Provided by: libcurl4-doc_7.88.1-8ubuntu1_all bug


       CURLOPT_WRITEFUNCTION - callback for writing received data


       #include <curl/curl.h>

       size_t write_callback(char *ptr, size_t size, size_t nmemb, void *userdata);

       CURLcode curl_easy_setopt(CURL *handle, CURLOPT_WRITEFUNCTION, write_callback);


       Pass a pointer to your callback function, which should match the prototype shown above.

       This callback function gets called by libcurl as soon as there is data received that needs
       to be saved. For most transfers, this callback gets called  many  times  and  each  invoke
       delivers  another  chunk  of  data. ptr points to the delivered data, and the size of that
       data is nmemb; size is always 1.

       The callback function will be passed as much data as possible in all invokes, but you must
       not  make  any assumptions. It may be one byte, it may be thousands. The maximum amount of
       body data that will be passed to the write callback is defined in the curl.h header  file:
       CURL_MAX_WRITE_SIZE  (the  usual  default  is 16K). If CURLOPT_HEADER(3) is enabled, which
       makes header data get passed to the write callback, you can get up to CURL_MAX_HTTP_HEADER
       bytes of header data passed into it. This usually means 100K.

       This function may be called with zero bytes data if the transferred file is empty.

       The data passed to this function will not be null-terminated!

       Set the userdata argument with the CURLOPT_WRITEDATA(3) option.

       Your  callback  should  return  the number of bytes actually taken care of. If that amount
       differs from the amount passed  to  your  callback  function,  it  will  signal  an  error
       condition  to  the  library.  This  will cause the transfer to get aborted and the libcurl
       function used will return CURLE_WRITE_ERROR.

       You can also abort the transfer by returning CURL_WRITEFUNC_ERROR. (7.87.0)

       If your callback function returns CURL_WRITEFUNC_PAUSE it  will  cause  this  transfer  to
       become paused.  See curl_easy_pause(3) for further details.

       Set  this  option  to  NULL  to  get  the  internal  default function used instead of your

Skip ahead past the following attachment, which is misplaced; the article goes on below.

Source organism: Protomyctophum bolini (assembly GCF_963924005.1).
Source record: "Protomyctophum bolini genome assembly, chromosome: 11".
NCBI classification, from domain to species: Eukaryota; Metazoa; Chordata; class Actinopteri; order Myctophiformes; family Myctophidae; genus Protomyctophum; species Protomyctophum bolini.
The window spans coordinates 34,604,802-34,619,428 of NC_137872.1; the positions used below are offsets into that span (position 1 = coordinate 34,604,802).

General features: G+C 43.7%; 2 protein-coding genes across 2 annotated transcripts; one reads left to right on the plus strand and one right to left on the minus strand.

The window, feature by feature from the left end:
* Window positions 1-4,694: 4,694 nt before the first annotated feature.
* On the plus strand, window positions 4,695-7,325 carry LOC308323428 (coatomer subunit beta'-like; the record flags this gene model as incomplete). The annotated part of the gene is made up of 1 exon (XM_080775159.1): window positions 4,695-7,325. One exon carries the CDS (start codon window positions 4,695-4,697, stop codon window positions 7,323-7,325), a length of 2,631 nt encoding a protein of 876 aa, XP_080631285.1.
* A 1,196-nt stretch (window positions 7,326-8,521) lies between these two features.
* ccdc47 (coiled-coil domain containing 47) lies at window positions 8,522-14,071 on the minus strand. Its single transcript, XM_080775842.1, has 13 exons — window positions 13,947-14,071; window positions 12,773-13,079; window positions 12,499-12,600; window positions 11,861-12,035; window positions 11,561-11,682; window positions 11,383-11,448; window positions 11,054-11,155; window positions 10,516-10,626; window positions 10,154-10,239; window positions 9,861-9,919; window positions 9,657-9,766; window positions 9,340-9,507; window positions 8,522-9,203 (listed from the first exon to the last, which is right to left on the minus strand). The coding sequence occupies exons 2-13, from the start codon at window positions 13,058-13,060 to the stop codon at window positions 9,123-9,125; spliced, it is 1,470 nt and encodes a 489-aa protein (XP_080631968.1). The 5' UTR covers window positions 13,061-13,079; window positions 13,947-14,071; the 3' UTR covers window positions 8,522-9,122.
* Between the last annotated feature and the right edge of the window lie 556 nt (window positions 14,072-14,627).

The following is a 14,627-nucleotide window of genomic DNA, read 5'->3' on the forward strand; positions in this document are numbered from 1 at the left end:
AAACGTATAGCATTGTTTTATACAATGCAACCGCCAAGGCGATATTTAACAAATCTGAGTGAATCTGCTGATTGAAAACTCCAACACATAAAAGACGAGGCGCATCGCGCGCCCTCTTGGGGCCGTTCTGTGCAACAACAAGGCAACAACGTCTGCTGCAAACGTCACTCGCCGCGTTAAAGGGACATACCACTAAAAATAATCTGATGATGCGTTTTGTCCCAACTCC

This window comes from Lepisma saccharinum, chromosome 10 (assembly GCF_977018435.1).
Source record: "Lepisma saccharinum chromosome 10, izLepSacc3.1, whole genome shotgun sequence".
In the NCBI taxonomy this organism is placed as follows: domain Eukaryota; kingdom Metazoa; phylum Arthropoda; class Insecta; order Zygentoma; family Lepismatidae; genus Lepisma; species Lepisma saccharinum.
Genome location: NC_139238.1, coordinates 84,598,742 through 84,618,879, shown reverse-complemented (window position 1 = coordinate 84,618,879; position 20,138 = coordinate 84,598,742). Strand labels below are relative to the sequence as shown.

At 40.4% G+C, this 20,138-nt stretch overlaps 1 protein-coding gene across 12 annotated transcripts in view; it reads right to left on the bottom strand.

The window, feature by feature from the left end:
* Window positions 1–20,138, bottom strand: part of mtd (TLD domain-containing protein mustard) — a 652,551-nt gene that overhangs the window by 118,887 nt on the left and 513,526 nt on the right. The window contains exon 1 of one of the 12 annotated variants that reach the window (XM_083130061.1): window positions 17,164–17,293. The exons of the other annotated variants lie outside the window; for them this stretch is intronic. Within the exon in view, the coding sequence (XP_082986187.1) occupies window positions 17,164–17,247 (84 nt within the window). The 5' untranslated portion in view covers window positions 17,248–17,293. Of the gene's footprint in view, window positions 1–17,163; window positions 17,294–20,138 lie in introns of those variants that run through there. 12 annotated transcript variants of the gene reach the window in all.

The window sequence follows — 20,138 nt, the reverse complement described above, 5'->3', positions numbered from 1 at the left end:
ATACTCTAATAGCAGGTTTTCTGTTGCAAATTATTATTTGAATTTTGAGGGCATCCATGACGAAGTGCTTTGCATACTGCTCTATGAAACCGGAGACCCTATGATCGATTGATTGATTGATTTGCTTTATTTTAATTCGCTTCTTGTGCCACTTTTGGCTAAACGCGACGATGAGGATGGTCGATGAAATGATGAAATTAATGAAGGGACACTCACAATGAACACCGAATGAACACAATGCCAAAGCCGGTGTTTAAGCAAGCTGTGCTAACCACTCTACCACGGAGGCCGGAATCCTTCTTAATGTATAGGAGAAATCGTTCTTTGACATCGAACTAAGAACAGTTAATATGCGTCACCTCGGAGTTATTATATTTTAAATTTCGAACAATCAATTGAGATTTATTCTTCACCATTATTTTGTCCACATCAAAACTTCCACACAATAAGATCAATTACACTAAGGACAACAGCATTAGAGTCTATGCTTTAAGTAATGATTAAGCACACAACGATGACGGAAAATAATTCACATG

callback. The internal default function will write the data  to  the  FILE  *  given  with

       This option does not enable HSTS, you need to use CURLOPT_HSTS_CTRL(3) to do that.


       libcurl will use 'fwrite' as a callback by default.


       For all protocols


       struct memory {
         char *response;
         size_t size;

       static size_t cb(void *data, size_t size, size_t nmemb, void *clientp)
         size_t realsize = size * nmemb;
         struct memory *mem = (struct memory *)clientp;

         char *ptr = realloc(mem->response, mem->size + realsize + 1);
         if(ptr == NULL)
           return 0;  /* out of memory! */

         mem->response = ptr;
         memcpy(&(mem->response[mem->size]), data, realsize);
         mem->size += realsize;
         mem->response[mem->size] = 0;

         return realsize;

       struct memory chunk = {0};
       CURLcode res;
       CURL *curl_handle = curl_easy_init();

       if (curl_handle)
         /* send all data to this function  */
         curl_easy_setopt(curl_handle, CURLOPT_WRITEFUNCTION, cb);

         /* we pass our 'chunk' struct to the callback function */
         curl_easy_setopt(curl_handle, CURLOPT_WRITEDATA, (void *)&chunk);

         /* send a request */
         res = curl_easy_perform(curl_handle);

         /* remember to free the buffer */



       Support for the CURL_WRITEFUNC_PAUSE return code was added in version 7.18.0.


       This will return CURLE_OK.